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There is an old schoolyard chant that starts out with an image of two people "sitting in a tree" and "K-I-S-S-I-N-G." This is followed by, "First comes love, then comes marriage, then comes the baby in the baby carriage." The natural progression of life is to find one's "soul mate," tie the knot, and then have children.
My husband and I always planned on having children. When dating, we often babysat for our older friends' kids so they could have an occasional child-free evening. Together we volunteered to work in our church's nursery. While getting my undergraduate degree, I paid the tuition bills by working at a day care. Changing diapers or wiping off dirty faces was nothing new to us.
The year I married my husband and also began graduate school was quite stressful. I was teaching a freshman writing class while balancing my own coursework. When I fell ill that Thanksgiving with a stomach virus, I forced myself to keep working, knowing that a stack of ungraded essays and several hundred pages of reading assignments were waiting for me.
As my education and teaching career progressed, my physical wellness declined. I frequented the doctor every two weeks with chronic sinus infections. I was squirting drops into my eyes constantly. I visited the restroom every twenty minutes, and I couldn't quench my thirst. My weight dropped weekly, though I was consuming well over five thousand calories a day. Despite seeing five different doctors, I was left without answers.
A year and a half after that Thanksgiving, my husband took me to the ER because I couldn't breathe. The verdict was diabetic ketoacidosis as a result of undiagnosed type 1 diabetes. My A1c at the time was 16.9, and my blood sugar was 700.
I spent five lonely, depressing days in the hospital. Brochures with titles like "Sick Days" and "Taking Insulin" were placed at my bedside. I could only stare at the glossy covers, shocked by the fact that I would forever be imprisoned by a disease I did not ask for and did not deserve.
My first diabetes nurse educator was a patient, gentle, and knowledgeable woman named Sonie who visited me on my third day in the hospital. She settled into a green vinyl chair, opened a folder, and began. I barely listened to her words, sitting cross-legged on the bed with tears streaming down my face. I must have looked terrible-yellow skin, unwashed, brittle hair, my frame shriveled to less than a size zero.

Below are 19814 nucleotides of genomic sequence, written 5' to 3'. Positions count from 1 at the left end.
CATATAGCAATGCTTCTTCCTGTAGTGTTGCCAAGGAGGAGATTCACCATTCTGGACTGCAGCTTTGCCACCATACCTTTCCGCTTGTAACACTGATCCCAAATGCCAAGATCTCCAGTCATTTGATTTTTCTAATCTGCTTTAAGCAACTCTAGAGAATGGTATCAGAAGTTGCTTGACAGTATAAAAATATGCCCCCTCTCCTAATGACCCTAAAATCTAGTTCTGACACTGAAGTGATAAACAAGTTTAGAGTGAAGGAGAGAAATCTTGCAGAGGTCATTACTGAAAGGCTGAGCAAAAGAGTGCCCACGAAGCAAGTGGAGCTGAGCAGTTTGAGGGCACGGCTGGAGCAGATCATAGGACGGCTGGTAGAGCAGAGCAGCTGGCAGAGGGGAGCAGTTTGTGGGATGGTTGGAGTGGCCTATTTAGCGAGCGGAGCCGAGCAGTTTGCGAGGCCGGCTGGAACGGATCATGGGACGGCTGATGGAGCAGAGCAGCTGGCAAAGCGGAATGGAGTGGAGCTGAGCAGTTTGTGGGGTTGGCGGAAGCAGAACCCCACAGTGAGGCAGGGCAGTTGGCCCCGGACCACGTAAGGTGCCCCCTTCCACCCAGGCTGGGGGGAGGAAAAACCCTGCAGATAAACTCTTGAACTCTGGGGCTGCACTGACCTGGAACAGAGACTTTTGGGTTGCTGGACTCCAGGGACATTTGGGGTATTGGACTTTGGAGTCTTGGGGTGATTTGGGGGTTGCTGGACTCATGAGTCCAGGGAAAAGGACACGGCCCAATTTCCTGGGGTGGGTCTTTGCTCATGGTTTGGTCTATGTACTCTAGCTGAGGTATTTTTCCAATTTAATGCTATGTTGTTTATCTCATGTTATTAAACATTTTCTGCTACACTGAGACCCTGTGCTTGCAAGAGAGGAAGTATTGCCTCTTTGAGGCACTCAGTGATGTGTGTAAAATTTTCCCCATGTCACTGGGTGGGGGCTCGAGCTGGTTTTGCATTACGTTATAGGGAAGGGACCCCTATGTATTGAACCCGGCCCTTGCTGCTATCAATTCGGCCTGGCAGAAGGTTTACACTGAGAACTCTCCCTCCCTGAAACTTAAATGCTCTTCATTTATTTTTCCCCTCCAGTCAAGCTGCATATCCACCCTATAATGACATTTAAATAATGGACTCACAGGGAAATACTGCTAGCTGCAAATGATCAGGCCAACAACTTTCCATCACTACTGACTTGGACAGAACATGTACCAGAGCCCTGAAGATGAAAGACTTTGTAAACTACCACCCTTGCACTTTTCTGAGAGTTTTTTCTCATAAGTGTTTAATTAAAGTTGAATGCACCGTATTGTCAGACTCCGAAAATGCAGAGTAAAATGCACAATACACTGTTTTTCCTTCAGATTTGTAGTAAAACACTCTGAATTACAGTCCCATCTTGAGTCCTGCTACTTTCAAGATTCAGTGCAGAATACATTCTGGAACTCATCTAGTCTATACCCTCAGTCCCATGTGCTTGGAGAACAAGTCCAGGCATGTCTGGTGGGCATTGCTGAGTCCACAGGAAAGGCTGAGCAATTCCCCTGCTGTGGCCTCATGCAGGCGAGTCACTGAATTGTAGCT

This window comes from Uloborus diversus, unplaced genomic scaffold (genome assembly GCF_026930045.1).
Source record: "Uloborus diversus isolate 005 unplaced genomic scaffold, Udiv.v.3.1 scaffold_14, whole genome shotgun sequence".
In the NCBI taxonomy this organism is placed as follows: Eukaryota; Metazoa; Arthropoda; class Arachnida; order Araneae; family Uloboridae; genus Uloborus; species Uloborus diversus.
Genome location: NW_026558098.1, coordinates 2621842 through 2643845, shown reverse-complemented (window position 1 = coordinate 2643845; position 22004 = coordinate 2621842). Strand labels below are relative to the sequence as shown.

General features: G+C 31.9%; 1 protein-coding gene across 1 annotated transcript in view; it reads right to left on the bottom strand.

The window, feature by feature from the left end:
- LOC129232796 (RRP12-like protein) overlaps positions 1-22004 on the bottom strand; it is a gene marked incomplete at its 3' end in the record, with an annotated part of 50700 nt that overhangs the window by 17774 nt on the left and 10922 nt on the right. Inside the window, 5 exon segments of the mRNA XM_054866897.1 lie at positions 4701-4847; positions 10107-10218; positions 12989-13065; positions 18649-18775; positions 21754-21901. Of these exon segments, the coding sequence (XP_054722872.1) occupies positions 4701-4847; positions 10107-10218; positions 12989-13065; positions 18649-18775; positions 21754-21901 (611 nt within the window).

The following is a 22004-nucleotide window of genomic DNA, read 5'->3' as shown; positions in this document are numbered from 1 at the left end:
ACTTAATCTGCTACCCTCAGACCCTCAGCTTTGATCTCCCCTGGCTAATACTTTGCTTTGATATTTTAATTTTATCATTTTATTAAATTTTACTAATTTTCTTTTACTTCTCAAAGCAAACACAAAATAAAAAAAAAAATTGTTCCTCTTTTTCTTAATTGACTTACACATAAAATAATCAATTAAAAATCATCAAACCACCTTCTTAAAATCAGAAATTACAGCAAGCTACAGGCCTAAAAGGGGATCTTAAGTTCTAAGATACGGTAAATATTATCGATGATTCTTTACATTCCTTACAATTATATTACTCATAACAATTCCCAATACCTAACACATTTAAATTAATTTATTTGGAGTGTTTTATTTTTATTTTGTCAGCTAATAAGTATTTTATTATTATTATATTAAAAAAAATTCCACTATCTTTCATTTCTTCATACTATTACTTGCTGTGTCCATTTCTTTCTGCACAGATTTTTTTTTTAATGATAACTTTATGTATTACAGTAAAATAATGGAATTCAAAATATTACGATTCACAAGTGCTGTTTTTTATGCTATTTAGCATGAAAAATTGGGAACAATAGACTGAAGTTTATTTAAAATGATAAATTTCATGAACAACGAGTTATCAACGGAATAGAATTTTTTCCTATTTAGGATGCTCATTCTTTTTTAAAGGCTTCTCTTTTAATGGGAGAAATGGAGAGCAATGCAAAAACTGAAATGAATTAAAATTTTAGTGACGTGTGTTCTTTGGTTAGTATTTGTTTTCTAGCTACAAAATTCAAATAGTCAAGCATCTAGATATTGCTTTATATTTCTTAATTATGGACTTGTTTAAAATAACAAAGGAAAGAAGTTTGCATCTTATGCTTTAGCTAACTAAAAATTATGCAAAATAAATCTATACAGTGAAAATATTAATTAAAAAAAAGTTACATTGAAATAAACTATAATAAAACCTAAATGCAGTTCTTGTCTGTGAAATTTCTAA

Despite my determination to hate every single person who had anything to do with my new disease, I'll never forget when Sonie softly said to me, "You can still have babies."
A year after my diagnosis, my husband and I started talking about the possibility of starting our family. I shared with him my desire to consider adoption. I had spent time researching the potential pregnancy complications that a woman with diabetes faces, a distressing list that includes high blood pressure, kidney problems, yeast and bladder infections, premature labor, miscarriages, and stillbirth. Our child could be born with birth defects of the heart, spine, or brain, respiratory distress, neonatal hypoglycemia, jaundice, and more. I learned that I had a three to five percent chance of passing the disease on to our child.
Some professionals argue that women with diabetes can have healthy babies, but there is, of course, a catch and it's a big one. The mother needs to keep her blood sugars under tight control, meaning between 70 and 140, at all times.
It wasn't just the list of complications that made me seriously consider adoption. I knew that pregnancy and childbirth meant that I might have to quit my job and make managing my diabetes my life's sole purpose. I knew that my pregnancy would be high risk from the very beginning and that the calendar for the next nine months would consist of numerous medical appointments. I also knew, deep down, that I did not want to risk my health and the health of my child, all for the sake of having "my own" offspring. When I thought about my daily struggles and how difficult they are, I could not imagine worrying all the time that the baby would be okay and perhaps subjecting my child to the ups and downs of my disease.
The choice for me to open my heart to adoption came fairly naturally, and I accepted adoption as a way to build our family early on. But, being only one half of a couple, I had to see how my husband felt. A year after my diagnosis, my husband agreed to learn more about adoption, and we headed to an informational meeting held by a local adoption agency. A month later we started our home study process, a journey consisting of paperwork, fingerprinting, home inspections, interviews, and writing checks. Our home study was completed in August of 2007, and we have been waiting for our child since then.
Choosing to adopt a child is not as easy or as glamorous as Hollywood portrays. One must be ready to face the constant questions, ranging from "Don't you want your own?" to "Why would someone give up her baby?" to "How much does adoption cost?" I worry that no expectant mother will choose us to parent her baby because of my disease. I daily ponder how I will add "mother" (and all that entails) to my list of roles: wife, teacher, and manager of a chronic disease.
Unlike a pregnancy, the adoption journey has no due date. Just as with diabetes, there are no guarantees that this adoption journey will turn out the way we wish. Regardless of the emotional risks, we are happy to be on the path to our baby. While we wait for our child, I keep taking my diabetes day-by-day, trying to be healthy and strong, knowing that some day we will go from being a family of two to a family of three, happily pushing around our longed-for baby "in a baby carriage," just like in the schoolyard chant.
0 comments - Apr 17, 2009